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Nursing Associate - a new support role for nursing

The Nursing Associate role is a new support role that will sit alongside existing healthcare support workers and fully-qualified registered nurses to deliver hands-on care for patients. Following huge interest some 2,000 people are now in training with providers across England.

In December 2015 the Government announced a plan to create a new nursing support role.

The new role is expected to work alongside care assistants and registered nurses to deliver hands-on care, focusing on ensuring patients continue to get the compassionate care they deserve. Its introduction has the potential to transform the nursing and care workforce - with clear entry and career progression points.  

The Shape of Caring review recommended developing this role because of a need in the NHS - from patients, trainees and the service.

HEE aims to ensure that the staff of the future are ready, willing and able to deliver the high quality care patients need and a workforce that can adapt to change as it happens. We want to create a career pathway that offers opportunities to develop their skills and offers job satisfaction to those who want to progress in the nursing profession. Overall, we want to create a new type of care worker with a higher skill-set to assist, support and complement the care given by registered nurses.

A set of frequently asked questions is available to download from this page.


The Nursing Associate role will be regulated by the Nursing and Midwifery Council.

Test sites

Eleven sites were chosen to deliver the first wave of training and run over a two-year period. The sites bring together a wide range of organisations including educational institutions, care homes, acute, community and mental health trusts and hospices, representing the variety of places where Nursing Associates will provide care for patients.

A further 24 test sites were chosen to carry out training for the second wave of Nursing Associates who will begin a two-year programme for a cohort of 1,000 trainees from April 2017.


Available to download from the bottom of this page

What people say about the Nursing Associate role

Professor Ian Cumming, Chief Executive, HEE, said:

We are at a pivotal point in determining what the future nursing and care workforce needs to look like for now and in the years to come. I passionately believe that this new role will help build the capacity and capability of the health and social care workforce and allow high quality care to be delivered to a diverse and ageing population. Over the last few months we’ve seen widespread support for such a role – we will now move swiftly to make this role a reality and a success.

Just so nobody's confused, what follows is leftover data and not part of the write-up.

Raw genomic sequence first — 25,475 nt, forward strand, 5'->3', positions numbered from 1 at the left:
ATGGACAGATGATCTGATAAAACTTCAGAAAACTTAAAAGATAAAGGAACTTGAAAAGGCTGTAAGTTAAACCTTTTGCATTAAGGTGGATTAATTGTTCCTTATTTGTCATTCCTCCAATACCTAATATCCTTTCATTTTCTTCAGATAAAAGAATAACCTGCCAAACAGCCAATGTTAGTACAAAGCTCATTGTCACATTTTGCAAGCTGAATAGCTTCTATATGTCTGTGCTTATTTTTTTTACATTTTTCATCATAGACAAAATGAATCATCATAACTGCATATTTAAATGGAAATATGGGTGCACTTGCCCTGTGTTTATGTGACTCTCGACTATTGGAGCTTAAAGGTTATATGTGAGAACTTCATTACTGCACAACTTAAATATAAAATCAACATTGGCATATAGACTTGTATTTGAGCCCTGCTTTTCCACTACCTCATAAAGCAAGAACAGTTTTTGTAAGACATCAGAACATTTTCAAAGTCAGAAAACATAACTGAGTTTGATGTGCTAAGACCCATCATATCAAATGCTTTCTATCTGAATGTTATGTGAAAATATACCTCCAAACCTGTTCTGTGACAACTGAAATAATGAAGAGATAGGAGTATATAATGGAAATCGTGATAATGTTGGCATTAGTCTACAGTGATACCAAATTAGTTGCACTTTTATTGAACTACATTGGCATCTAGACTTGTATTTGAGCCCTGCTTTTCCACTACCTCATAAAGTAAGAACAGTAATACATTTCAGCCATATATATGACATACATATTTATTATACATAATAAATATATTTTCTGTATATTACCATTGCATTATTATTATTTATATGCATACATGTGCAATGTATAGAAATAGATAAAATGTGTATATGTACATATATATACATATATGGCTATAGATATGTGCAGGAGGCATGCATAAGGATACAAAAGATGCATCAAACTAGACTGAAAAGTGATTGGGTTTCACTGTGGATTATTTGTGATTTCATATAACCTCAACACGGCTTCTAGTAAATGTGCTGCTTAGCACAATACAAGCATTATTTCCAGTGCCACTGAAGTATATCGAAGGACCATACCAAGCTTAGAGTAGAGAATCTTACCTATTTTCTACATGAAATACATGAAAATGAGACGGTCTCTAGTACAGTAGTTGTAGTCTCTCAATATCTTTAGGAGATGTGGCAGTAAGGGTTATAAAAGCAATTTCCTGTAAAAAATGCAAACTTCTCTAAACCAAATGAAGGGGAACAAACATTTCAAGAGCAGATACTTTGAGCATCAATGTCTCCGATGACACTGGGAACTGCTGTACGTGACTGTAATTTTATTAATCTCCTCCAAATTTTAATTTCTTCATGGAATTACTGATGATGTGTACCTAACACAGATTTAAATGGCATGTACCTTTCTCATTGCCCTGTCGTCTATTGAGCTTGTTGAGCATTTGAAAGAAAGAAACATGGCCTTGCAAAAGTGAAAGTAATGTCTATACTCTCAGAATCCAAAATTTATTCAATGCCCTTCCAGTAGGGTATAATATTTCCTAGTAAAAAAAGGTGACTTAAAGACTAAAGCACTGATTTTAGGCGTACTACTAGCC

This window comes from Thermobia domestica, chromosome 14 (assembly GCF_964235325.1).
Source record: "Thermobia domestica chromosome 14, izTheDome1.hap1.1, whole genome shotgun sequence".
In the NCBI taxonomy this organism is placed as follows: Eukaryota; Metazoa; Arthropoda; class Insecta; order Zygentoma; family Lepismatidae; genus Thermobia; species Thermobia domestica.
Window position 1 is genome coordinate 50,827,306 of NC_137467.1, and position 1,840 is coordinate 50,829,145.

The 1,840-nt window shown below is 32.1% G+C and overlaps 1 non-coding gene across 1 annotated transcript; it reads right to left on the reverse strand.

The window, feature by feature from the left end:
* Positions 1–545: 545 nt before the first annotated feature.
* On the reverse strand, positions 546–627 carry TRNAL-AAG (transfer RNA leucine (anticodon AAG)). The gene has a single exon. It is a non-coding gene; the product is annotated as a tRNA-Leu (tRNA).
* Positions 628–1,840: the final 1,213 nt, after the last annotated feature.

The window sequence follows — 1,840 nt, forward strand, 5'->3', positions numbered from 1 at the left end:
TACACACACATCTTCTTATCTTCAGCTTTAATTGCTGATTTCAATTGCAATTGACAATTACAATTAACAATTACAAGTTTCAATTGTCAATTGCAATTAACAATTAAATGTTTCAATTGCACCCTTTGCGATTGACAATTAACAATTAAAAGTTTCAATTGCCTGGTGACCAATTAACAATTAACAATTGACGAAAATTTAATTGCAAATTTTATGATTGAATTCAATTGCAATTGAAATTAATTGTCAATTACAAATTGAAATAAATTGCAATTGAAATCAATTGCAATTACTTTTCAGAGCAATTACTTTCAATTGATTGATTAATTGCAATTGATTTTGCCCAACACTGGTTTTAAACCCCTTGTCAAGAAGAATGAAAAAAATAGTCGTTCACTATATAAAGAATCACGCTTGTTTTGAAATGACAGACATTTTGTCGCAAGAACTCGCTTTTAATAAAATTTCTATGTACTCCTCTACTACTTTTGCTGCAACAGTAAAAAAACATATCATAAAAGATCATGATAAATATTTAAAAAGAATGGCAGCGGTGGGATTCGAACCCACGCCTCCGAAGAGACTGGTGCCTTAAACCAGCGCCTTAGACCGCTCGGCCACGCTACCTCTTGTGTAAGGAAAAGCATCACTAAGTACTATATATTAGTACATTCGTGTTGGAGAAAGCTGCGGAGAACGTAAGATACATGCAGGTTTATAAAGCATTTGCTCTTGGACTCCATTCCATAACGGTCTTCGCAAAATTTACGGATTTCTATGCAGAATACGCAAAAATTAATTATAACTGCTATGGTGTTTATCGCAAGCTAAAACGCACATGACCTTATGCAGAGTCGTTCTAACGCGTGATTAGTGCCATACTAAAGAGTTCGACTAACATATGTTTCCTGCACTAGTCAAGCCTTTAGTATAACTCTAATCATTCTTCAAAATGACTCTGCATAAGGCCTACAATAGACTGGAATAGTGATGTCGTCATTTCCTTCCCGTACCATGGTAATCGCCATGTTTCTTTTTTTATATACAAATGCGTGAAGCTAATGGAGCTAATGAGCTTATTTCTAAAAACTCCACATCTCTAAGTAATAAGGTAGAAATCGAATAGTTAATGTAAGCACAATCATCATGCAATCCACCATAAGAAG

Professor Jane Cummings, Chief Nursing Officer for England, said:

It is important that we build a workforce to meet the changing needs of the people we care for. The new Nursing Associate role will be a part of a team built around those needs and will provide an exciting opportunity for those who want to progress their careers in the field of health and care.

The new role also has clear benefits for registered nurses, providing additional support and releasing time to provide the assessment and care they are trained to do, as well as undertake more advanced tasks. This will ensure we use the right skills in the right place and at the right time.

The introduction of Nursing Associates is a positive and welcome step forward and I look forward to following progress made as training begins.

Joanne Bosanquet, Public Health England’s Deputy Chief Nurse, said:

The nursing associate role will help ensure future nurses are prepared for the challenges of modern day healthcare, focusing on prevention and wellbeing. This will be good for individuals, helping and encouraging them to better look after their own health. I wish new trainees all the best.

Ruth May, Executive Director of Nursing at NHS Improvement, said:

The Nursing Associate role will be a key part of a contemporary multidisciplinary workforce. In my discussions with Directors of Nursing across England there is widespread support for the introduction of this role for health and care.

I’m delighted with today’s announcement and I will work with the successful organisations during their pilots.



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